Abstract: Several studies illustrate the efficacy of contrived establishing operations (EOs) to teach the mands for information, What? Who? Where? Which? and How? (Raulston, et al., 2013). Asking others questions regarding personal information is considered an important social conversational skill. The current study taught children with autism to emit differentiated mands for social information under conditions in which a contrived EO or abolishing operation (AO) was present. Participants were presented with intraverbal questions related to a partners social information such as, Whats Sarahs favorite color? Questions to which the answer was known or unknown were assigned to the AO or EO condition, respectively, based on prior assessment results. Following baseline, therapists prompted participants to orient toward a conversational partner and ask the appropriate question during EO trials (e.g., Sarah, whats your favorite color?). Primary and secondary data collectors scored cumulative (study 1) or percentage of (study 2) trials with mands for information. Results were analyzed using a multiple baseline design. All participants emitted mands for social information and demonstrated use of acquired information by subsequently answering the intraverbal question. This study extends prior research by demonstrating a novel procedure to teach children to mand for others personal information.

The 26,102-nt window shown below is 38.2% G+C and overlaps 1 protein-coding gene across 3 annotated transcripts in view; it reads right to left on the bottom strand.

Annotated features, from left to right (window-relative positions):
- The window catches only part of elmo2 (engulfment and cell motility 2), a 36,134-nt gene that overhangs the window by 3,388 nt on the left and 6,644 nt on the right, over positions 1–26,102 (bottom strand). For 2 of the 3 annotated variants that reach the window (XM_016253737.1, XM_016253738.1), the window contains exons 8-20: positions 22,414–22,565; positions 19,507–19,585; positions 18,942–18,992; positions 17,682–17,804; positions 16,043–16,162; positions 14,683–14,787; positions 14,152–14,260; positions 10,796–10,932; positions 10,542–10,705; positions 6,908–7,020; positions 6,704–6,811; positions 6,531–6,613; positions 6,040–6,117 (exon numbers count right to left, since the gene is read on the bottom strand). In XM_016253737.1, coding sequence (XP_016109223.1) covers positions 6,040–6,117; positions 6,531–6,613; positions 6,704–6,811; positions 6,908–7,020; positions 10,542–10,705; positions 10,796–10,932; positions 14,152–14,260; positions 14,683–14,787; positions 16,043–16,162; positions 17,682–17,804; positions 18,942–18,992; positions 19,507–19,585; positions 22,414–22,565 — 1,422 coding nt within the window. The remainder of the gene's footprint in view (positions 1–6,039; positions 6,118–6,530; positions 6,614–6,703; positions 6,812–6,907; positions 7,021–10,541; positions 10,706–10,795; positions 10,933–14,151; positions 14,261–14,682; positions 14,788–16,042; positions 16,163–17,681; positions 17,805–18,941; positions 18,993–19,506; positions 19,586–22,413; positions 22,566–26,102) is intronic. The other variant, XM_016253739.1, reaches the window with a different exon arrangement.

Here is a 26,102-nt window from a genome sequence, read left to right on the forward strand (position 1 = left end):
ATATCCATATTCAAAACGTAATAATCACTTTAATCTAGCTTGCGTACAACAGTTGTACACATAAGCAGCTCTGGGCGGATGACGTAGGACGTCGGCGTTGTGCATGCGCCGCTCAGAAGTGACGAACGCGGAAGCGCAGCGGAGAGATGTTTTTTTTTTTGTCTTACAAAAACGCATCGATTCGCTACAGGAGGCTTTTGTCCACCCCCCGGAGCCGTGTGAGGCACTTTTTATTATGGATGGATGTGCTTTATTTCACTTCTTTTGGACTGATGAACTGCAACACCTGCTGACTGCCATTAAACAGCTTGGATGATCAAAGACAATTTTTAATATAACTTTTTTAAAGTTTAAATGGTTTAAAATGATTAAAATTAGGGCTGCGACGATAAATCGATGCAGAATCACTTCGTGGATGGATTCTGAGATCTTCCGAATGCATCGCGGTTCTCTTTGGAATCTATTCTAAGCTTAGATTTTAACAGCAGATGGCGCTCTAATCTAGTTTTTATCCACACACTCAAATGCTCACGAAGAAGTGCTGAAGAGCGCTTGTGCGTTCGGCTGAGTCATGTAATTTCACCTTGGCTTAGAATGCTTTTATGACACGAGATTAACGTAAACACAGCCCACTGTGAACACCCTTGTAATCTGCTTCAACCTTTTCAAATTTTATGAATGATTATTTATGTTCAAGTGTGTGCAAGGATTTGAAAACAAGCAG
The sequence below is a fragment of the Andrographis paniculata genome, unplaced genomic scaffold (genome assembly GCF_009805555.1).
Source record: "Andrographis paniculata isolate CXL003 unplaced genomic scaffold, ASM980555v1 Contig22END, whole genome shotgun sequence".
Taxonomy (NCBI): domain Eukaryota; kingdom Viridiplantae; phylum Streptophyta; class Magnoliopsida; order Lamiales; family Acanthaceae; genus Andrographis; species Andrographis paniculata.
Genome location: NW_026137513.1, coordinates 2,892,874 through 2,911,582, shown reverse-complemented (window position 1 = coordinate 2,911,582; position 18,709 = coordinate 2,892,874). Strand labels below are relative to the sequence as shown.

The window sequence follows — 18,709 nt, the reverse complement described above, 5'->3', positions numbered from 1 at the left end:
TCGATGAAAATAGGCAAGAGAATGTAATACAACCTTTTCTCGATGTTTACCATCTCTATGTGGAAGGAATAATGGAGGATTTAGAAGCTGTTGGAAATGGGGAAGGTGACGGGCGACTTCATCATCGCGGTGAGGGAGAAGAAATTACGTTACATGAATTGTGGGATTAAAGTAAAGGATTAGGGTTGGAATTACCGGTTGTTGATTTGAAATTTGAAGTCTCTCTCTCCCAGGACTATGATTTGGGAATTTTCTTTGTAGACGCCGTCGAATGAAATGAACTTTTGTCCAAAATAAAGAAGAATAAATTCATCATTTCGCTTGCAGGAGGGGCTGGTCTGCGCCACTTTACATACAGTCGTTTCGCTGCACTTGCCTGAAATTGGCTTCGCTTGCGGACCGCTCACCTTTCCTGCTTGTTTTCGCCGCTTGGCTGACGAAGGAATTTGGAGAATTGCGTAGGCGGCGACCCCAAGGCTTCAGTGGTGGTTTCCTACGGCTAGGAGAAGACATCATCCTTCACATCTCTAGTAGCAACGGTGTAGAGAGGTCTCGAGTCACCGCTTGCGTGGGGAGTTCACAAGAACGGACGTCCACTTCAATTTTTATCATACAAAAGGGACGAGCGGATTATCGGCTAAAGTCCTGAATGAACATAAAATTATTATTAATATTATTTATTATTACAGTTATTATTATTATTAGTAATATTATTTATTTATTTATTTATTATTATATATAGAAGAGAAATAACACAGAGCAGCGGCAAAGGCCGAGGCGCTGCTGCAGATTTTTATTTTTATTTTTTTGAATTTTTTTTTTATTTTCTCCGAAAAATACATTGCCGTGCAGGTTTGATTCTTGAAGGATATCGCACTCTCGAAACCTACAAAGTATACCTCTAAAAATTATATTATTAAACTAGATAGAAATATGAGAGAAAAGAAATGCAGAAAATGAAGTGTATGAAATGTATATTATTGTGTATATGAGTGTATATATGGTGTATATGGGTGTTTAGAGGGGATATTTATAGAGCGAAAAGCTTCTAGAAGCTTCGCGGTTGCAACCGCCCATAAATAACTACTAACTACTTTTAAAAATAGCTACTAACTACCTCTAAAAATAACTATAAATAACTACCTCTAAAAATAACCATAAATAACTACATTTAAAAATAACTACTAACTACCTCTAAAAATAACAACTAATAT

Manipulation of Establishing Operations to Evoke Mands to Peers in a Small Group Format
CASSONDRA M GAYMAN (Marcus Autism Center), Kelly Schleismann (Marcus Autism Center), Jamie Cohen (Marcus Autism Center), M. Alice Shillingsburg (Marcus Autism Center, Emory University School of Medicine)